I like to read and if possible, promote local south African novels, so I was looking forward to this acclaimed 2020 release. In this instance my expectations were skewed by the misleading jacket blurb.
Paige Nick, enthused on the front cover: What a novel! Hilarious and beautifully written, I smiled the whole way through. Reverting back to her comment when I’d finished the book, I wondered whether we’d been reading the same book. The Blurb is misleading . Emphasis is on the Nine Letters, when in fact, 65% of the book relates to narrator, lawyer Teddy Dickerson, nephew of the recently deceased Aunt Val( who wrote the Nine Letters and the progress of a very emotionally fraught contested deceased estate case. It felt as if two unrelated stories (1) the letters/Aunt Val’s nine correspondents and (2) the Smollen family and their fight over the estate had been stuck together. Not very successfully. Granted, unhappy gay lawyer Teddy is the common factor between the two story threads, but the blurb makes no mention of the legal story. Guided by the blurb I was expecting a fun, light read but found the book far from a laugh fest.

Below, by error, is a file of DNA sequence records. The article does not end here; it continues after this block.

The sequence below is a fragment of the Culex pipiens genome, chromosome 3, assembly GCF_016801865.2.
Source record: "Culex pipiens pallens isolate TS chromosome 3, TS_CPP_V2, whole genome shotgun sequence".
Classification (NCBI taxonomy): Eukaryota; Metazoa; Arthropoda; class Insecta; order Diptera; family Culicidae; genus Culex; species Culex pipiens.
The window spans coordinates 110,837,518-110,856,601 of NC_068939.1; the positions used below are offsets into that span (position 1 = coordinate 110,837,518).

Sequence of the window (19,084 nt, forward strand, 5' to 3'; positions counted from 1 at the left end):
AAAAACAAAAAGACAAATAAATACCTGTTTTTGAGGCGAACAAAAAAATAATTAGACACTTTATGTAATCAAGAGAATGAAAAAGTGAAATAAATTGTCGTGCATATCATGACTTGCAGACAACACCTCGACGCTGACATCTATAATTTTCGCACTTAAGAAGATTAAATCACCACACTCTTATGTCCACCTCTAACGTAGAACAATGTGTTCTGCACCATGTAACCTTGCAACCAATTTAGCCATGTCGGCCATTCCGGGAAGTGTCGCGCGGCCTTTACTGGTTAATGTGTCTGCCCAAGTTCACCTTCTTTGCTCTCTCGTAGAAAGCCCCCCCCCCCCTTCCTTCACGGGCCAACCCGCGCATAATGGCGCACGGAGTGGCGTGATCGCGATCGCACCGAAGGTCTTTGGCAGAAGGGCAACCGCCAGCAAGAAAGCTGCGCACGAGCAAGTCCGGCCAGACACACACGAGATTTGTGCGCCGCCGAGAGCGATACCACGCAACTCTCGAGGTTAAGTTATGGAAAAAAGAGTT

TD is going through a mid-life crisis, gloomily contemplating a bland and predictable old age. The Smollen mother and daughter have enormous emotional baggage, and are haunted by a dark family history with a tragic secret at its heart.
And what of quirky old Aunt Val and her surprising collection of correspondents? Here the book becomes uncomfortably philosophical. I’m a life-long letter writer, so was looking forward to this part of the story but on the whole I found the letters disappointing. And overshadowed by the dramatic legal side of the story. Granted the letters did enable unhappy TD soften somewhat and discover that he actually was fond of his difficult Aunt Val – well, sort of.
I did enjoy the Kwa-Zulu Natal setting of the book. A province that I have visited often.
I finished the novel with mixed feelings. However, other may have different views. I’d love to hear from them.